With more than 49 million books available for sale on Amazon worldwide, it’s a little hard for an author to get noticed. I’ve written before about stumbling and bumbling my way through the stages of book production and promotion. It was nightmarish with my first book, very difficult with my second, and still hard with my third. And despite my best efforts, my audience of readers, while highly prized, is still pretty small.
The prospect of growing that audience while working on a new book is daunting. I’ve discovered that the more books I write, the more marketing tasks I’m required to juggle. My tiny mind is already having a hard time tracking promotion, for example, because each book in the series has different eligibility dates for advertising under Amazon rules. To add to the fun, each online advertising site I use has its own restrictions on the number of times a book can be offered: some have no limitations at all, some are once a month, others once every three months, and some are every six months.
Keeping track of Amazon dates and multiple advertising site dates for one book is challenging. Multiply that by three books, and things get really interesting—if by interesting I mean migraine-inducing, and I do. So, when I came across a marketing service that specializes in ebook promotion for mysteries, and handles all of the things I do so badly or not at all—search engine optimization, HTML coding, selecting appropriate categories and keywords, writing book blurbs, creating covers, and scheduling advertising, I thought Sign me up.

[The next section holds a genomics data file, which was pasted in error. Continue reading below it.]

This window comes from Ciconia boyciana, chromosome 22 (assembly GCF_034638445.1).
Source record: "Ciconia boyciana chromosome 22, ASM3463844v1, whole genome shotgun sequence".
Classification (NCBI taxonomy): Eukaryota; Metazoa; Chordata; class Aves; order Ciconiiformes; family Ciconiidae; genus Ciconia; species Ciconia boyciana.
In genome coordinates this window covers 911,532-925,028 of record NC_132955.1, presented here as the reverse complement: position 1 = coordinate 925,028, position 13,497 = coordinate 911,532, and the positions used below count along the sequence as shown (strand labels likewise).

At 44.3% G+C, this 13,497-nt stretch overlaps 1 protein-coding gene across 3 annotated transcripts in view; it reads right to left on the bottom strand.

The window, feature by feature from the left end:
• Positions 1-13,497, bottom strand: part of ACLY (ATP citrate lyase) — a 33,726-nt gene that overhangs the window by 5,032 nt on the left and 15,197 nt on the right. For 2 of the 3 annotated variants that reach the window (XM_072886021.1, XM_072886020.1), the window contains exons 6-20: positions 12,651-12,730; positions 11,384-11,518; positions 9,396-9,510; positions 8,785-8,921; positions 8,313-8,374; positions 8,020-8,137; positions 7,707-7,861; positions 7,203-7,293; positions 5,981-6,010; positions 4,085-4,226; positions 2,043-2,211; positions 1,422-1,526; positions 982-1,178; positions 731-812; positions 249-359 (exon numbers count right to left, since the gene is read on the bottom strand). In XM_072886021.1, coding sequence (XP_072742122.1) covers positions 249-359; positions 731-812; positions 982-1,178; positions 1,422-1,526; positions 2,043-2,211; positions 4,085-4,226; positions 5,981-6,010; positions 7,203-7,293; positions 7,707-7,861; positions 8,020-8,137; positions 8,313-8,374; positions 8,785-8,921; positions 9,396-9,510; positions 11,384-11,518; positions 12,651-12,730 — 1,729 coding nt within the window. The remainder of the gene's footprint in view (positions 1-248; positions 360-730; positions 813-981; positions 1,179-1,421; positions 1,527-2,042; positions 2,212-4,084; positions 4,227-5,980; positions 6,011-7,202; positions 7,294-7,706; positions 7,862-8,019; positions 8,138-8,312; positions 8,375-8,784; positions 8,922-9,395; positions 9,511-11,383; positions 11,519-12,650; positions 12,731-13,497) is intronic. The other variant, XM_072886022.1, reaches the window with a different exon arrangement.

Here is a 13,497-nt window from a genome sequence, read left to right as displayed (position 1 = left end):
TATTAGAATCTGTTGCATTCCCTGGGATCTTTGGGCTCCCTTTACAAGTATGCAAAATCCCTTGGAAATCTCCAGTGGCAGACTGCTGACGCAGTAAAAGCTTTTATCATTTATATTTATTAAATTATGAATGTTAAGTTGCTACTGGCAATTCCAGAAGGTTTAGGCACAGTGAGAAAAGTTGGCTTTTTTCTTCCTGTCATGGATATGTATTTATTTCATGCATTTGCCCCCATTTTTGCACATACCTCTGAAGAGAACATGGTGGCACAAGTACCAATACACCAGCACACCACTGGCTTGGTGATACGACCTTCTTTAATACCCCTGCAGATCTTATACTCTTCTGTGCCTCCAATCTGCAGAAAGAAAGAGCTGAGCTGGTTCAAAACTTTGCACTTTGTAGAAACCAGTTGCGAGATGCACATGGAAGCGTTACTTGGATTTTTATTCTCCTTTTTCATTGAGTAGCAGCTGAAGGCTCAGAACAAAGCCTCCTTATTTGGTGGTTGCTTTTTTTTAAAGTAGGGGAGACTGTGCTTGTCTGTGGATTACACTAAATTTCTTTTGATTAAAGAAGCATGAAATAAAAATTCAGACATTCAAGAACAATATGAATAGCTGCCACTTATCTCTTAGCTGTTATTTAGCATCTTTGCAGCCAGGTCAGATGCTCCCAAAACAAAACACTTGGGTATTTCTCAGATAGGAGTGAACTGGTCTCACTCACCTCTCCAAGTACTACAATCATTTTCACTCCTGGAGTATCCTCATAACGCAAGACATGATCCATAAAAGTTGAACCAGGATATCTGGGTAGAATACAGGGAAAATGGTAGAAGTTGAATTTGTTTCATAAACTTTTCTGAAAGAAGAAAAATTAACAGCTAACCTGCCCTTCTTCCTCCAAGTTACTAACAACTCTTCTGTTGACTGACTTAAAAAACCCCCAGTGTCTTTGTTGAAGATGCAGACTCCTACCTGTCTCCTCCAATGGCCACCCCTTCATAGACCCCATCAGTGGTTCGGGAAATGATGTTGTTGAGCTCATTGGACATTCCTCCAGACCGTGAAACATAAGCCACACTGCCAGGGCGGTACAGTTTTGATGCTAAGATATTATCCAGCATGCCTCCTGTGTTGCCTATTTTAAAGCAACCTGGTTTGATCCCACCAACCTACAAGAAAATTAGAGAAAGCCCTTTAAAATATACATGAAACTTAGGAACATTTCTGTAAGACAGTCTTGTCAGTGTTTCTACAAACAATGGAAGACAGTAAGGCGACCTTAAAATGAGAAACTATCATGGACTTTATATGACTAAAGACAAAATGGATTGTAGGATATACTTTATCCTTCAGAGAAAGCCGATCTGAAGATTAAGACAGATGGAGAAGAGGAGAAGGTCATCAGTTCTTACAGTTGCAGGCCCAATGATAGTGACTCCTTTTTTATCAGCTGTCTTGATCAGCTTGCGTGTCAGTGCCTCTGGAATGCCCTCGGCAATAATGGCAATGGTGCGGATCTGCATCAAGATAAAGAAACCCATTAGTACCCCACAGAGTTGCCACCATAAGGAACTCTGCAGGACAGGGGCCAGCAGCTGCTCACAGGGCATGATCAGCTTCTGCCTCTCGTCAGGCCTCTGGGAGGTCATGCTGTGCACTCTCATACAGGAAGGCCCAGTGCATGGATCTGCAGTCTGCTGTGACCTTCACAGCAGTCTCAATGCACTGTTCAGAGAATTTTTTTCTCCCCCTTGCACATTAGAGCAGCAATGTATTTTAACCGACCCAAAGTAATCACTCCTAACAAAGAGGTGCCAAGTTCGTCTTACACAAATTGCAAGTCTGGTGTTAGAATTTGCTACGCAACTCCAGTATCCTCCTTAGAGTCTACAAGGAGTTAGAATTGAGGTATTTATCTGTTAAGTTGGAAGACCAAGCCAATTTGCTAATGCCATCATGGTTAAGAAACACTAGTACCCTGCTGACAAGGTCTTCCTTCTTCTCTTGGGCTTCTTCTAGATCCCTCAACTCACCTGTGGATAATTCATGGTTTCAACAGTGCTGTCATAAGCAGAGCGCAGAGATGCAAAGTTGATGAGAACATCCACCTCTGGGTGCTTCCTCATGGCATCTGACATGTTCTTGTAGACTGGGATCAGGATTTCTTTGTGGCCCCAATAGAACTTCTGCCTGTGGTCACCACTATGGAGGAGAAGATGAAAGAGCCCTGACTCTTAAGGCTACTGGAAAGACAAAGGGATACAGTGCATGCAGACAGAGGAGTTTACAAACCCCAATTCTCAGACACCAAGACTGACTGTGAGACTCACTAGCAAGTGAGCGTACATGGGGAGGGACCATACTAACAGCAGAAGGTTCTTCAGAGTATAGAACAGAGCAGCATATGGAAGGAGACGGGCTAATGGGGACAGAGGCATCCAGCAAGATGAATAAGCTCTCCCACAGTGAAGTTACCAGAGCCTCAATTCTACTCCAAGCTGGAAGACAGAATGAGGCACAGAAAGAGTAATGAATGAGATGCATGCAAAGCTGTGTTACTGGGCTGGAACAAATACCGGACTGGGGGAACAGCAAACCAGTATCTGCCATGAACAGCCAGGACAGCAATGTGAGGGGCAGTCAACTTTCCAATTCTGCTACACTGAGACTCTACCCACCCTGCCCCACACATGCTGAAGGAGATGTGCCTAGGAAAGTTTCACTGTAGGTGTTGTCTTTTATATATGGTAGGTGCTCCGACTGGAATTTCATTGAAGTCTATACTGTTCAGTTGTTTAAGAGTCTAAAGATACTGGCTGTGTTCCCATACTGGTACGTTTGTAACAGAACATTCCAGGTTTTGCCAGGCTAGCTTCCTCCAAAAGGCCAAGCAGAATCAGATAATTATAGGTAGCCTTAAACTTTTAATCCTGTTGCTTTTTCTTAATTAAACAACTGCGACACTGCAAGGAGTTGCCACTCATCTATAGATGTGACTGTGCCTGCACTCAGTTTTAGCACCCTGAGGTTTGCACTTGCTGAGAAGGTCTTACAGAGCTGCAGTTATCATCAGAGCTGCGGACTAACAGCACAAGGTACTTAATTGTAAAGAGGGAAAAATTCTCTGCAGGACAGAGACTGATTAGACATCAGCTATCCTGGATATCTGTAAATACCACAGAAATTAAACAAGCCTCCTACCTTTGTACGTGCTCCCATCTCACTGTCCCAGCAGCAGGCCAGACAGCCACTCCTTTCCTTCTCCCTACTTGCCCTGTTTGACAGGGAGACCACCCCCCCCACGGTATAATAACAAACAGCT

But then, after having paid for the expertise of a group of professionals who have successfully done exactly what I hope to do—expand readership and increase sales, I found myself reluctant to accept their advice. Instead, I advocated for some version of the status quo. It was karma, I suppose. I spent a lot of years directing advertising and promotion for a local university. Often clients argued for personal taste in terms of art work and advertising copy. It could get frustrating, trying to convince them that their personal preferences wouldn’t achieve their goals. When I talked about my reaction to the new materials with a friend, she asked me a few pointed questions. It came as a bit of a shock when I realized that this time, I was the recalcitrant client, not the rational professional.
And so, although the covers are in a different style than I’ve used before, and the copy is pretty…high octane…I have decided I should follow Elsa’s advice. I’ve done a trust fall into the arms of professional expertise, and I’m letting it go. Though not usually so eager to abandon my opinions, over the next six months or so, I’ll be thrilled to discover that letting go can be exactly the right thing to do. Meanwhile, the ebooks with their new covers and copy are available for viewing—and purchase, of course—on Amazon. I’m interested to know what you think.